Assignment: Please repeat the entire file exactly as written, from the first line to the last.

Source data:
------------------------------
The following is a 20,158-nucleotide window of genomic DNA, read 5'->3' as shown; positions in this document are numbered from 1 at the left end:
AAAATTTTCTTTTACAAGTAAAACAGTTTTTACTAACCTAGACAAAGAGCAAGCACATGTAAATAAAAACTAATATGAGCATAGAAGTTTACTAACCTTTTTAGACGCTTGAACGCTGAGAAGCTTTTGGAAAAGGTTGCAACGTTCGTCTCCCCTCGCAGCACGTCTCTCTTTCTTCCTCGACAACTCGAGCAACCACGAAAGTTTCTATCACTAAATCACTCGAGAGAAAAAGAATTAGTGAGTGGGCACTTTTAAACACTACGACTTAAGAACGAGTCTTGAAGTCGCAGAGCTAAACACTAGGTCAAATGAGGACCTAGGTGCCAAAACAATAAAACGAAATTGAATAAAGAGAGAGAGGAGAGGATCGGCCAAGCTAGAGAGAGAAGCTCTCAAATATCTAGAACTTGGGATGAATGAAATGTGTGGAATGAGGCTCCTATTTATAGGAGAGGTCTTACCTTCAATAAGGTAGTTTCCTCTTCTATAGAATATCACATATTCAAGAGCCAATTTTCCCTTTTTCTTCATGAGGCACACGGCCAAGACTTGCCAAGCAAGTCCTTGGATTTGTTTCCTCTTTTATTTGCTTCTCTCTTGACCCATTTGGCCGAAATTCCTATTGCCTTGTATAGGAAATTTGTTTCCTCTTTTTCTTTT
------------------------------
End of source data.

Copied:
The following is a 20,158-nucleotide window of genomic DNA, read 5'->3' as shown; positions in this document are numbered from 1 at the left end:
AAAATTTTCTTTTACAAGTAAAACAGTTTTTACTAACCTAGACAAAGAGCAAGCACATGTAAATAAAAACTAATATGAGCATAGAAGTTTACTAACCTTTTTAGACGCTTGAACGCTGAGAAGCTTTTGGAAAAGGTTGCAACGTTCGTCTCCCCTCGCAGCACGTCTCTCTTTCTTCCTCGACAACTCGAGCAACCACGAAAGTTTCTATCACTAAATCACTCGAGAGAAAAAGAATTAGTGAGTGGGCACTTTTAAACACTACGACTTAAGAACGAGTCTTGAAGTCGCAGAGCTAAACACTAGGTCAAATGAGGACCTAGGTGCCAAAACAATAAAACGAAATTGAATAAAGAGAGAGAGGAGAGGATCGGCCAAGCTAGAGAGAGAAGCTCTCAAATATCTAGAACTTGGGATGAATGAAATGTGTGGAATGAGGCTCCTATTTATAGGAGAGGTCTTACCTTCAATAAGGTAGTTTCCTCTTCTATAGAATATCACATATTCAAGAGCCAATTTTCCCTTTTTCTTCATGAGGCACACGGCCAAGACTTGCCAAGCAAGTCCTTGGATTTGTTTCCTCTTTTATTTGCTTCTCTCTTGACCCATTTGGCCGAAATTCCTATTGCCTTGTATAGGAAATTTGTTTCCTCTTTTTCTTTT